Despite a meager budget and ideas that could not always get translated to film properly, Babylon 5 is always considered epic. Not just in it's storytelling but in its title character, the last of the Babylon stations itself: B5.
The station was a five-mile long city in space that was never fully explored. Though events often happened far from the station, B5 was our home and our place of comfort and a place of continual mystery and discovery.
Jumping forward decades in time was jarring enough for the Babylon 5 audience. But jumping right to the station's own destruction (mere hours before our hero Sheridan meets his own demise) was pushing geeks to the limits of sorrow!
5)Optimus Prime and Starscream (Transformers: The Movie)
There is a four or five minute period where Transformers: The Movie is one of the greatest films every made. Yes ... even now! Optimus Prime turns into his truck, brains a bunch of Decepticons, and goes mano y mano with Megatron. And unlike the weekly TV series, shit was real. We already lost Ironhide and Ratchet (tears) ... anything could happen.
But then Hot Rod fucks everything up and Optimus gets cheap shotted. He still does a two fisted uppercut like a boss and basically makes Megatron useless ... but the wounds are too severe. Now, the film has become the worst thing ever made.
And then THIS happens. Spock is pissed! Transformers: The Movie ... you've gone too far!!!!!
6)The Enterprise-D (Star Trek: Generations)
From a production standpoint, the Enterprise-D had to go. Despite using film during the seven year run of the television series, the sets of Star Trek: The Next Generation were only compatible in their current state with television screens. Masterful cinematography from Chinatown cinematographer John Alonzo allowed the sets to be dressed in shadow and in stark contrasts to hide the dimension issues.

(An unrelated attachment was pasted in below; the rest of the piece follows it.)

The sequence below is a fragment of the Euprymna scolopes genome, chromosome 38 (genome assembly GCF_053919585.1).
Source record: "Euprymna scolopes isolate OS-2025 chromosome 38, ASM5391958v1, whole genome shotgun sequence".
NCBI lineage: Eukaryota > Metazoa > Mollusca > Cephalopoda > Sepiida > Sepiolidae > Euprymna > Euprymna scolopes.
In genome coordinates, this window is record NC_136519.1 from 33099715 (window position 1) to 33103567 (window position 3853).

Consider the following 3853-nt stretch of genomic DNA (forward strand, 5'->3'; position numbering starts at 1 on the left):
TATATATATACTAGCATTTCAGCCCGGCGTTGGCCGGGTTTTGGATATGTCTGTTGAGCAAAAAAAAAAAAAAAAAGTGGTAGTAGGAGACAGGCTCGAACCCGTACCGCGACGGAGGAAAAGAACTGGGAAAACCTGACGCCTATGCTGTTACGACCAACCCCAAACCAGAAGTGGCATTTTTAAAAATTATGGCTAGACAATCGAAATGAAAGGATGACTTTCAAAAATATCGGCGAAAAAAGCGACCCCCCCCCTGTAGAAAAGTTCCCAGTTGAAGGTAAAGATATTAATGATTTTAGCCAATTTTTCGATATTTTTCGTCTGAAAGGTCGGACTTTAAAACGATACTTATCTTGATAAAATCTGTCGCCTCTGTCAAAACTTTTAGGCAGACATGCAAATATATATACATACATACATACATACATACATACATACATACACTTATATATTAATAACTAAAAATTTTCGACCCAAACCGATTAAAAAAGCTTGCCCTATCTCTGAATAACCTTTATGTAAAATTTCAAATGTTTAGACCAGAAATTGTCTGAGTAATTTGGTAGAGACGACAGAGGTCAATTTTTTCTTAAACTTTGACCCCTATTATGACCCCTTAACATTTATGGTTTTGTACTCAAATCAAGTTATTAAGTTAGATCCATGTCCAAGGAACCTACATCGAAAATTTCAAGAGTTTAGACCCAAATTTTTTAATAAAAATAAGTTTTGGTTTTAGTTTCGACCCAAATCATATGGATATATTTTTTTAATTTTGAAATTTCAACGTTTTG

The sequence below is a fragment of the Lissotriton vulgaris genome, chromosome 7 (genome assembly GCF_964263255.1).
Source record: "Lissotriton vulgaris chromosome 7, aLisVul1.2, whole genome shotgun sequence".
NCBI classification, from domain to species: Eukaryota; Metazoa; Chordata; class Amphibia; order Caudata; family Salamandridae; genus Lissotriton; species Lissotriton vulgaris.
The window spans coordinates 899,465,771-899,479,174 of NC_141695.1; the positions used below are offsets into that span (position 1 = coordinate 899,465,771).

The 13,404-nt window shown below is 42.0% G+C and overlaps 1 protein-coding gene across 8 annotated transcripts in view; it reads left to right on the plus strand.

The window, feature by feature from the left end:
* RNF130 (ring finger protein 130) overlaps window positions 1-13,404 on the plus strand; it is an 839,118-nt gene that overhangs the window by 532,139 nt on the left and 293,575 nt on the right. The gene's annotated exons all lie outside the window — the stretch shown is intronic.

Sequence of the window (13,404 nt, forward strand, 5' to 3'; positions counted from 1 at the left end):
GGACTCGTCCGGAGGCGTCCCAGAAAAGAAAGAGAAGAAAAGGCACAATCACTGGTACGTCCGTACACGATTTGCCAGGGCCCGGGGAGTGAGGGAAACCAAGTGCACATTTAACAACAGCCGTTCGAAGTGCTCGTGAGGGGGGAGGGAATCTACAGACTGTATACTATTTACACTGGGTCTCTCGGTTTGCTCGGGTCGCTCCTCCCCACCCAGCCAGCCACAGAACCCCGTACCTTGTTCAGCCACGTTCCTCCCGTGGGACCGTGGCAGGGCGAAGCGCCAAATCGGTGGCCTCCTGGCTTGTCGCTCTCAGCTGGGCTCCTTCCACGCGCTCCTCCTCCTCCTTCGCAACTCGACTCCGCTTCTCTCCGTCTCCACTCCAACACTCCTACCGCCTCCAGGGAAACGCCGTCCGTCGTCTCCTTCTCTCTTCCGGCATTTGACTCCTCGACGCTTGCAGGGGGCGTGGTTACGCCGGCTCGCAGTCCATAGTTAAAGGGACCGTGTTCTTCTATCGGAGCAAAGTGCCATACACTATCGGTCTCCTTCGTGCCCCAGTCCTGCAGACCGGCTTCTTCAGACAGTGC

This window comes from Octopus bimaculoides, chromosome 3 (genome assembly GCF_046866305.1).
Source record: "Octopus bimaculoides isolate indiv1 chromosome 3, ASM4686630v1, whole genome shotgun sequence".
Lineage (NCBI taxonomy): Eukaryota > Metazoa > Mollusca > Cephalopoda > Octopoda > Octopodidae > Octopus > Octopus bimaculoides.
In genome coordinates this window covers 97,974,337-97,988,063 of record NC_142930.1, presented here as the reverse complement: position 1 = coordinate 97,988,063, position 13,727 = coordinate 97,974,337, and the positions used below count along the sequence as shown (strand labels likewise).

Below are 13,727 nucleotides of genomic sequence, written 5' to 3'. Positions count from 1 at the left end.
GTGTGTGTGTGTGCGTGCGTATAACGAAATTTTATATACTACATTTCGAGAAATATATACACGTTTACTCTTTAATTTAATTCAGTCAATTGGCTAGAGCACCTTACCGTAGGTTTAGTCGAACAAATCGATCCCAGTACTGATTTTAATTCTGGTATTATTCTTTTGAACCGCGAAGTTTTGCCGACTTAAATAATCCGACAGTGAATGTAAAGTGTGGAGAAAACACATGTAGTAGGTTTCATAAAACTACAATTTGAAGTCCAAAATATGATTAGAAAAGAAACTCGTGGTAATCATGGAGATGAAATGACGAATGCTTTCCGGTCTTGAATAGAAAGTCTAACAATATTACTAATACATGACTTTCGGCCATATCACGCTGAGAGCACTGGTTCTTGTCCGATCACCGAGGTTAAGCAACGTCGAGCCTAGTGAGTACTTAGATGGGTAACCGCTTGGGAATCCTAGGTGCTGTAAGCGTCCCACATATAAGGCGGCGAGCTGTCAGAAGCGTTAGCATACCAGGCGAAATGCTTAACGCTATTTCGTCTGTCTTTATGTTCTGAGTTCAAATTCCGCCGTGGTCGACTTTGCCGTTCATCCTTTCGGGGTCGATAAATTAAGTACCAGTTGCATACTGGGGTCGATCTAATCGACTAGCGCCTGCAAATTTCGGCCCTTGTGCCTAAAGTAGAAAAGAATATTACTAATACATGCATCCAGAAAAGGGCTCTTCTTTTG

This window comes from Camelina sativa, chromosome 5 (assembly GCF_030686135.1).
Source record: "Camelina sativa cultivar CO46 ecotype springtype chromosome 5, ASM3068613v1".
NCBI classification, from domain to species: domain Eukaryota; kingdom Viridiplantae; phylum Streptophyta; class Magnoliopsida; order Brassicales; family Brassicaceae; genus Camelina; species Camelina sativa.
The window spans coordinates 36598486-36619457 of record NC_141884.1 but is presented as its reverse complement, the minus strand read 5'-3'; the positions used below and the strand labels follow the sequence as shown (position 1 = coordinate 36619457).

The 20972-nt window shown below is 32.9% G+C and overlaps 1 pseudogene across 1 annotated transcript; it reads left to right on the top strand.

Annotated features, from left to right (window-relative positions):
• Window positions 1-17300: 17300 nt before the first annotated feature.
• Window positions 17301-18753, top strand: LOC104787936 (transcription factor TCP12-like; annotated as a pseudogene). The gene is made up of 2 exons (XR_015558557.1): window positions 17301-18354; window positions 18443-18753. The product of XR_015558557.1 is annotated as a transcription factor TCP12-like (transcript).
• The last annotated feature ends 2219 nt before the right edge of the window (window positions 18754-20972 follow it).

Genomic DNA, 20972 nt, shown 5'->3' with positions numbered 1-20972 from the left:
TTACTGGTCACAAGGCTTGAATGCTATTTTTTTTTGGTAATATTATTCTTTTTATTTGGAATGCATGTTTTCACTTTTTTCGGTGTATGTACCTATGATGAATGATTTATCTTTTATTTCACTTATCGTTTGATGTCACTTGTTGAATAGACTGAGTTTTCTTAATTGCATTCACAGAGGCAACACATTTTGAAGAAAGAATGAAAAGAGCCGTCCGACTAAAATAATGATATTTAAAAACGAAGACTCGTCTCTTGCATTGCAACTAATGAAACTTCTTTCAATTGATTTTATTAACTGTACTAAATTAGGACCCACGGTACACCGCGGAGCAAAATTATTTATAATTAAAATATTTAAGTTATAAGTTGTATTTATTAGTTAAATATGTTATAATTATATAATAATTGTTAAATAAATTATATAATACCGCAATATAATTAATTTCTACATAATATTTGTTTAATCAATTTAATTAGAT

But if the popular TV series was going to continue onwards into the film world (as it would do with three more films) a new ship would have to be built. This doesn't make the destruction of what is, essentially, my second home easy to swallow.
While an older generation loved the original Enterprise, folks of my generation (and the generation before) saw the Enterprise-D, of which we shared 176 prior adventures together on TV, as the flagship of not just the Federation but of geekdom. It's quick dispatch after a singular cinematic debut was quite the travesty ... and quite the heart breaker.
Warning ... overly cheesy video ahead!
7)The Normandy (Mass Effect 2)
Unlike the other things (or people-things) on this list, The Normandy was literally a place you could spend time in and come to love. With two different characters and four different playthroughs, I spent about 110 hours on the Normandy. And I loved every minute of it.
I knew every nook and cranny on the ship and if I wasn't in the mood to do missions or have sex with hot blue alien babes, I walked around talking to my crew, admiring the engines or messing around with Joker up on the bridge.
And when the Normandy was back, theme music and all, in the opening minutes of Mass Effect 2, I was pumped! MY SHIP WAS BACK. But the writers had other ideas. Yes, we did get a Normandy 2 for the rest of Mass Effect 2 and all of 3 ... but it was never quite the same.
The one saving grace: you could visit the crash site as a downloadable bonus and, in some way, walk through the halls of the ship again.
Tell me some of yours.